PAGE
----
In the latest in our #PhDone series, we caught up with Dr. Callum Smith.
Callum was an AHRC funded SWW DTP PhD student at the University of Bristol, originally from Wales. He has been studying visual political culture for the past seven years and recently completed his doctoral studies at Bristol. He is a first generation political and social historian of eighteenth and nineteenth century Britain. His interests focus on visual political culture and its relationship to lower order political participation, radicalism and sociability. Though he has a firm grounding in the practice of history, given the often-visual nature of his research interests he is a proponent of interdisciplinary approaches and methodologies, drawing often from the fields of Art History, Semiotics, and English Literature.
Hi, Callum! First of all, congratulations on your successful viva! Can you tell us a bit about what your doctoral research was about?
Thank you! My thesis: ‘Radical socialites or Sociable Radicals? The Foxite Whigs in Caricature, 1780 – 1810’ charts the Foxites’ previously understudied political career through the lens of visual culture and is organized thematically based on the distinct strains of Foxite radicalism spanning from Fox’s first forays into office in the 1780s; through the radicalism of the French Revolution, Revolutionary and Napoleonic Wars; up until Fox’s death and the demise of his faction by the early nineteenth century. Sociability, and its tactical use by Fox’s faction in both ‘insular’ and ‘porous’ modes was also a key focus of my research, and it remains a key feature of modern British politics. Insular ‘Downing Street’ sociability came under the spotlight during the Covid-19 pandemic and visual political satire remined a key feature of political debate.
Let’s talk about the viva itself. What would you advise someone who is preparing for their own viva?
I think preparation is key – when it comes to your thesis read, read, and read it again! Preparing for the worst-case questions and summarizing your main argument in a few sentences was also very useful.
It is also worth remembering that nobody knows your thesis as well as you do! Expect corrections and take on board the advice of your examiners – it can also not hurt to research your examiners and their research interests beforehand.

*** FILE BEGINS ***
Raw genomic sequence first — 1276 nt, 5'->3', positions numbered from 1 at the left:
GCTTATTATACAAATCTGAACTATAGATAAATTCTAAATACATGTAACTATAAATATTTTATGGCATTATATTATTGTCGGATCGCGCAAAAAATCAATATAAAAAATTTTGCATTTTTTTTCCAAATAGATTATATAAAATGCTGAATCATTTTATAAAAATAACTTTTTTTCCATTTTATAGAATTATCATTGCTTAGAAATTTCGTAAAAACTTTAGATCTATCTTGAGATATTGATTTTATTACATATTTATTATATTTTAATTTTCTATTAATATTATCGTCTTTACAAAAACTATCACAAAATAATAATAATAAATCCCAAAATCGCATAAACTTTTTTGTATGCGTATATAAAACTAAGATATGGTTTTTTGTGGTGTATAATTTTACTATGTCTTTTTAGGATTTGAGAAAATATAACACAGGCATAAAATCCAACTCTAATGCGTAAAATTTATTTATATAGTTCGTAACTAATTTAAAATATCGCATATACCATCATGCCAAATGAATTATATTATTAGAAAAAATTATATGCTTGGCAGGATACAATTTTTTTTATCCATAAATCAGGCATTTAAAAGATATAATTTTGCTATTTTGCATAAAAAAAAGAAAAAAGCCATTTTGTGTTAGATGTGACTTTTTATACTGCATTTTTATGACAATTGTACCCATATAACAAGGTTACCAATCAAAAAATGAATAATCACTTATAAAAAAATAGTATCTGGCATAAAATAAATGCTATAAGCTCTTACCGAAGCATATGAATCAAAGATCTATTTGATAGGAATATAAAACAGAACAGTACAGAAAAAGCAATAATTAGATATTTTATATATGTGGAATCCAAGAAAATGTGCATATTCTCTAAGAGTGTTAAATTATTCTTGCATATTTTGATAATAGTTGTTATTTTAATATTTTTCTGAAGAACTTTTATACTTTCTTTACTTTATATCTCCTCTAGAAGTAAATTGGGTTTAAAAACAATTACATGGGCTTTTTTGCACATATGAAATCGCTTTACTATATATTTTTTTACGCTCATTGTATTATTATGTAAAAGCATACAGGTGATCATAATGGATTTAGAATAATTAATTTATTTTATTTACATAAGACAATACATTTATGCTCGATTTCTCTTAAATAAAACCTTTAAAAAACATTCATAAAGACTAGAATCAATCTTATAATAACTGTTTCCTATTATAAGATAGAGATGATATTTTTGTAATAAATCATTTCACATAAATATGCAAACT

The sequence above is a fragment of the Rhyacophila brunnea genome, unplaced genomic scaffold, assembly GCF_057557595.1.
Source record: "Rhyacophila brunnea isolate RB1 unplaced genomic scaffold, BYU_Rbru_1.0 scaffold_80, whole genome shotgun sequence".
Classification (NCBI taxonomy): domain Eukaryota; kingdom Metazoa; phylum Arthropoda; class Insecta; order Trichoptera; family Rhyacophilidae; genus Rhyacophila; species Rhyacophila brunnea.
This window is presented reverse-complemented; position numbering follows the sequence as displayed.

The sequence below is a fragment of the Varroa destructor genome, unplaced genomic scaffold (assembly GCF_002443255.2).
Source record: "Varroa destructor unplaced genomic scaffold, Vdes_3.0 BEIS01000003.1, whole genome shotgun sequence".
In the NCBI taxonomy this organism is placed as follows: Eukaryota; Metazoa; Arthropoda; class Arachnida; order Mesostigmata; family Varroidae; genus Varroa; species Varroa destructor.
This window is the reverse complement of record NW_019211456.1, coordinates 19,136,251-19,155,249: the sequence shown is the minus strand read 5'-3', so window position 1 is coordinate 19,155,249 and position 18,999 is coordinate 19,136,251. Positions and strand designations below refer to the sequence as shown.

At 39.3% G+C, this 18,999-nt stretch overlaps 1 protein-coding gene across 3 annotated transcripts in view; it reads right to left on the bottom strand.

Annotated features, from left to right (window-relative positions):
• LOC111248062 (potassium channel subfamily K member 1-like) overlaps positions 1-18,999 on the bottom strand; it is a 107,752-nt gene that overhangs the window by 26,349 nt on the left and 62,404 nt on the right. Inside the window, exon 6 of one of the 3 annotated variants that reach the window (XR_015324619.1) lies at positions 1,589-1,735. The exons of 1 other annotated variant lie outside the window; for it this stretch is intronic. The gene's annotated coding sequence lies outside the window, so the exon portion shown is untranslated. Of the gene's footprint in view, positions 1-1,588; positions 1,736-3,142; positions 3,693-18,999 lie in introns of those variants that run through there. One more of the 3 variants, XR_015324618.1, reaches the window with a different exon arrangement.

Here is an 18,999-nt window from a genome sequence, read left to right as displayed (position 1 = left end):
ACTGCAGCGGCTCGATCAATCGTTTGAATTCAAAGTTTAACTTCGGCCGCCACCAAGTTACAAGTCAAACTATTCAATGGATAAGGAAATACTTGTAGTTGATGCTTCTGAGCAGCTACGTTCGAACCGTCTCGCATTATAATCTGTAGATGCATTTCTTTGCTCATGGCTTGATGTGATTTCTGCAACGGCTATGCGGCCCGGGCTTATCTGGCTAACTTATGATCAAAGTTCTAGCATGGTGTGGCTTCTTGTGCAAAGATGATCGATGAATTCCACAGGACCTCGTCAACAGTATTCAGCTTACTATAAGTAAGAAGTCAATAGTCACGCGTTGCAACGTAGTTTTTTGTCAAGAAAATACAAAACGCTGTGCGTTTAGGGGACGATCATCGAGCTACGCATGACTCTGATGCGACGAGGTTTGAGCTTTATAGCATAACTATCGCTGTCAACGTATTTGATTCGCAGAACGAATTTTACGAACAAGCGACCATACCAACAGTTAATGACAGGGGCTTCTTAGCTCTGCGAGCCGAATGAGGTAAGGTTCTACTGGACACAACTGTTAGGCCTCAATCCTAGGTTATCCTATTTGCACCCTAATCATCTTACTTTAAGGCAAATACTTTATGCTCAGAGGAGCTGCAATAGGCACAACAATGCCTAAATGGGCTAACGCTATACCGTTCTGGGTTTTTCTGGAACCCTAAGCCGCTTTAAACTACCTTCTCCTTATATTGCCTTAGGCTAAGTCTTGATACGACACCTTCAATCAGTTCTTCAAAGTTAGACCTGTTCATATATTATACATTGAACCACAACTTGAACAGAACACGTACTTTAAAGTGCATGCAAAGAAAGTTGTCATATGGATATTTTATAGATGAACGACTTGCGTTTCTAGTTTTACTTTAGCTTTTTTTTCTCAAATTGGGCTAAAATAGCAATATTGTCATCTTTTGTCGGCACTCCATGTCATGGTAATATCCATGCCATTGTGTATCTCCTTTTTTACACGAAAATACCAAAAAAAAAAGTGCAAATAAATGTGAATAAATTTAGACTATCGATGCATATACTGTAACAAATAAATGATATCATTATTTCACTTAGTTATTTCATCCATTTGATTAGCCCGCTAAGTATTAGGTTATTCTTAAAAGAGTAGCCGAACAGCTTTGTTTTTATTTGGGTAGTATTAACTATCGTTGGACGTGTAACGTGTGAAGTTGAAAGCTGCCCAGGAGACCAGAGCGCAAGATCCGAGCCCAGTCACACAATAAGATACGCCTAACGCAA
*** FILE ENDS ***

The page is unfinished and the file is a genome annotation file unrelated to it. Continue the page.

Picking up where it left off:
What’s next for you? Where can we find your research and/or writing now?
I have a busy year ahead! I am currently teaching part-time at the Universities of Bristol and Bath. I am also working on turning my thesis into a book.
I recently published an article on the 18th c. publican and Foxite campaigner Sam House in Parliamentary History. Beyond House and lower order political contribution, I have also submitted a chapter to an upcoming collection on political drinking in northern Europe (edited by Rémy Duthille and Martyn Powell) on the practice, rituals, and radical connotations of Foxite drinking and sociability.
The Foxites’ relationship with Irish radicalism and radicals, namely the United Irishman, Arthur O’Connor, and his depictions in visual culture, also based on my thesis research will form the basis for a future co-authored article with Professor Martyn Powell.
In 2024, European Comic Art will also be publishing my article on the political works of Thomas Rowlandson, whilst my article on political sleaze and the practices of bribery and ‘treating’ will form part of a special journal edition associated with the AHRC funded: ‘Eighteenth Century Political Participation and Electoral Culture’ project.
I am also very much looking forward to presenting a paper in March 2023 at the LAPASEC conference: ‘Conviviality and Sociability in the Long Eighteenth Century: Restoration to Romanticism’, in Essen, Germany.
Thanks for joining us, Callum!